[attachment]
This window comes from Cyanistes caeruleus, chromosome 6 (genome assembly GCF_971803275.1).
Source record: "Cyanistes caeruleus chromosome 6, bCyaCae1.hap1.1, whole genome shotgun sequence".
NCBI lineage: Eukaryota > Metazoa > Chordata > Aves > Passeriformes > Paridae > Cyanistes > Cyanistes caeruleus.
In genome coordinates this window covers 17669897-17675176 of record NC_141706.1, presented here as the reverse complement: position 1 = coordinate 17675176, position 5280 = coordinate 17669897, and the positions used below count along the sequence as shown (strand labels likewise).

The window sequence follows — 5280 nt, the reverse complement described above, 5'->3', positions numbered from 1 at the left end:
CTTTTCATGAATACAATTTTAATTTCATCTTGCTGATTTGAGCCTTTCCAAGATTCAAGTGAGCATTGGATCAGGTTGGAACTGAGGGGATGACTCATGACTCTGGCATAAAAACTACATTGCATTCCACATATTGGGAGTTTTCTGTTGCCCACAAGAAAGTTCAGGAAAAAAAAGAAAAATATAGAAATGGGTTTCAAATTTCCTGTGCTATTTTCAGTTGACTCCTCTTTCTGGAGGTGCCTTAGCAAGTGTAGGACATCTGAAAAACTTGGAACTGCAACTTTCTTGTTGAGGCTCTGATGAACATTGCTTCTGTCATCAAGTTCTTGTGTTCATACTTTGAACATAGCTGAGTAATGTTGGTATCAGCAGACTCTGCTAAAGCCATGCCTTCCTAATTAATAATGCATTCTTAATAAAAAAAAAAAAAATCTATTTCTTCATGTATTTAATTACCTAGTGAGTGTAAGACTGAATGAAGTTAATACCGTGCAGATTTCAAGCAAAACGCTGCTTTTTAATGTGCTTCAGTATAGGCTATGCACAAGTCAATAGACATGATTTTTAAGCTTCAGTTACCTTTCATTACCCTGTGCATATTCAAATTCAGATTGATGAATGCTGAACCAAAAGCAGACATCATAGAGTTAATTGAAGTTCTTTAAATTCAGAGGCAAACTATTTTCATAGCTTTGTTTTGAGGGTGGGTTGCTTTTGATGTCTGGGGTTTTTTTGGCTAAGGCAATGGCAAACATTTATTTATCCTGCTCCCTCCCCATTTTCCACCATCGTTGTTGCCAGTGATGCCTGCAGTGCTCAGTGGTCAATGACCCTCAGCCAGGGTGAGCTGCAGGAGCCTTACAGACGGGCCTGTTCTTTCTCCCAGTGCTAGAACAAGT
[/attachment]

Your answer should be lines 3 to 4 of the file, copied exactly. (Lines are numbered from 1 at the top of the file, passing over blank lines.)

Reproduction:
NCBI lineage: Eukaryota > Metazoa > Chordata > Aves > Passeriformes > Paridae > Cyanistes > Cyanistes caeruleus.
In genome coordinates this window covers 17669897-17675176 of record NC_141706.1, presented here as the reverse complement: position 1 = coordinate 17675176, position 5280 = coordinate 17669897, and the positions used below count along the sequence as shown (strand labels likewise).